Health Chatbots Are Proliferating, And VCs Love Them

We all want to get healthier. However, most of us would prefer if it didn’t have to involve things like vigorous exercise, sugar-free diets, less beer, and more medical exams.

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Far better to just download an app, click a few times, and get some quick advice. If we could avoid the expense and hassle of dealing with a live person, that’d be extra great.

Fortuitously, that is just the direction the AI-driven healthcare chatbot startup sphere wants to take us. And if funding velocity is any indication, founders are getting lots of cash to do it.

Over the past several quarters, venture investors have ploughed hundreds of millions into an assortment of companies developing health chatbots. Branded with catchy names like Woebot, Gia, and Youper, these primarily mobile apps can diagnose ailments, track symptoms, offer therapeutic advice, and connect people with appropriate medical professionals.

Below, we look at where the money is going, what growth could bring, and how your correspondent survived her first week of chatbot-driven health care.

The Money

Let’s start with the money. Per Crunchbase analysis, investors have put more than $800 million to work across at least 14 known startups developing some sort of health chatbot offering. We put together a list of those companies here, highlighting a few prominent players in the chart below:

The vast majority of funding has gone to a single company: London-based Babylon Health, which is developing an artificial intelligence-driven healthcare platform for medical professionals that includes a consumer-facing chatbot. Founded in 2013, Babylon has raised $635 million to date, including a $550 million Series C round announced in August.

But this isn’t shaping up as a winner-take-all space. Rather, there are several companies that have raised totals in the tens of millions, plus a number of seed-stage entrants with plenty of runway to scale.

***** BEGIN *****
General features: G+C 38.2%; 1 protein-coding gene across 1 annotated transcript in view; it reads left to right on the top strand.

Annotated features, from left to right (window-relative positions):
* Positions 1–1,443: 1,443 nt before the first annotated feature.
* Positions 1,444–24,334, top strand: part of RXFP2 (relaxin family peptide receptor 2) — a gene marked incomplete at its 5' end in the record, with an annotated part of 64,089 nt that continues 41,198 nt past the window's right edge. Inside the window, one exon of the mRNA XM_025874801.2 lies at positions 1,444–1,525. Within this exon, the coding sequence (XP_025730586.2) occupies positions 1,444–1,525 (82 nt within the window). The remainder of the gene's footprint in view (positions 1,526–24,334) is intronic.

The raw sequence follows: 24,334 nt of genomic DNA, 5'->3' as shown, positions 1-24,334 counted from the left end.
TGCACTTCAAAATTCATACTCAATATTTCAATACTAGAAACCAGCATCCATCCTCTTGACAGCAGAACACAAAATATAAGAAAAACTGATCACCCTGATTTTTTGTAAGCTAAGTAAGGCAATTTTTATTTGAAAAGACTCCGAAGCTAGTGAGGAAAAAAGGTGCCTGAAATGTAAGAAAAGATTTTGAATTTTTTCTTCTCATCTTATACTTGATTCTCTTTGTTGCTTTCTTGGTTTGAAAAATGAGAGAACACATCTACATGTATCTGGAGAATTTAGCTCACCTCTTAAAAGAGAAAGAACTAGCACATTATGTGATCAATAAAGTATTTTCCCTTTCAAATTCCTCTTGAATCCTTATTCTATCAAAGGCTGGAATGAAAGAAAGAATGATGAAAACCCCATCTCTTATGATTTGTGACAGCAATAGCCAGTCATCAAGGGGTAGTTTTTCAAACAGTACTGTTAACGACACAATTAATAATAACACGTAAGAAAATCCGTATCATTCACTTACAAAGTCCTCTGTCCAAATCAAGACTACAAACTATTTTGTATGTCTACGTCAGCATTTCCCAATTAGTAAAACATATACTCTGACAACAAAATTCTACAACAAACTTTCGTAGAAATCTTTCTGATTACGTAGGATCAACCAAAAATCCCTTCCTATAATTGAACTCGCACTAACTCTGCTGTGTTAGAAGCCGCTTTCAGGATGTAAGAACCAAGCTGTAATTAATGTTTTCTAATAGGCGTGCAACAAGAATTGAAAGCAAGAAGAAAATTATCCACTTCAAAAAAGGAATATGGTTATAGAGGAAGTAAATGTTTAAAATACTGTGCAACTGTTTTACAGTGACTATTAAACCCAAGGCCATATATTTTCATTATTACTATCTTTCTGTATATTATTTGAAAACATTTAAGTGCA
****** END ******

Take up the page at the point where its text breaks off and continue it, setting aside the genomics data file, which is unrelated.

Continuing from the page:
Horses And Zebras

We don’t generally think of healthcare as an early adopter of emerging software tools. But in the case of chatbots, the industry is a good fit. That’s largely because AI-driven chatbots and diagnosticians favor looking at likeliest causes first.

There is a popular saying in medical diagnostics: “When you hear hoofbeats, think of horses not zebras.” That is, if you have the symptoms of a cold, it’s probably a cold. And that mild rash is probably a minor case of dermatitis that will go away soon.

This all sounds logical, but is a far cry from the diagnosis you would likely make Googling symptoms, which commonly leaves one convinced it’s a case of Bubonic Plague. Chatbots, as opposed to a simple search query, take users through a series of questions, narrowing down likely diagnoses as they proceed.

“That’s something software can do really well: Systematically ask the right questions and connect the right dots,” says Moran Snir, founder and CEO of Clear Genetics, a recently acquired startup that offers a chatbot named Gia to guide patients through the genetic testing process.

Snir sees applications like Gia as most effective for routine cases. The idea, she said, is to help scale and automate the vast majority of care that is routine, and to connect those who do need an expert as quickly and effectively as they can.

Fun With Chatbots

In my own limited experience with health chatbots, they do seem a cut above the old methodology of Googling symptoms. In many ways, they do a passable job mimicking an initial consult with a clinician, which usually involves answering basic questions about symptoms and health history.

One of the more heavily funded in the space, Ada, for instance, offered some helpful suggestions for an ongoing cold. The Berlin-based company has had more resources to build out it’s service than most, having raised nearly $70 million to date. The Ada app performs an assessment, then suggests what you could do next. This may include a visit to a doctor, pharmacist, specialist, or emergency care provider.

I also tried two mental health chatbots, Woebot and Youper. Both offer advice based on one’s self-described mental state. In my case, both were on the same track, suggesting I engage in gratitude journaling. While somewhat ungratefully annoyed at two chatbots telling me to be grateful, I would admit that their suggested exercises did seem potentially helpful, and certainly harmless.


Of course, investors don’t pour millions into chatbot developers based on what I think of their advice. They’re looking for returns, preferably big ones

Snir’s Clear Genetics offered some early validation that this emerging space can deliver big multiples. Last month, Invitae, a publicly traded provider of genetic tests, announced it had acquired the three-year-old company for $50 million in cash and stock. It’s an impressive return considering that San Francisco-based Clear had previously raised a mere $2.5 million in seed funding per Crunchbase.

With their ability to combine AI-driven analysis and user-friendly interfaces, it’s easy to envision health chatbots playing a role in a lot more of our routine medical queries in coming years.

At the end of the day, we’ll still need specialists. But perhaps an AI-driven chatbot can help for those less-urgent medical needs, reassuring us that our cold is probably just a cold, and gently suggesting that a little gratitude never hurt anyone.

Illustration: Li-Anne Dias.

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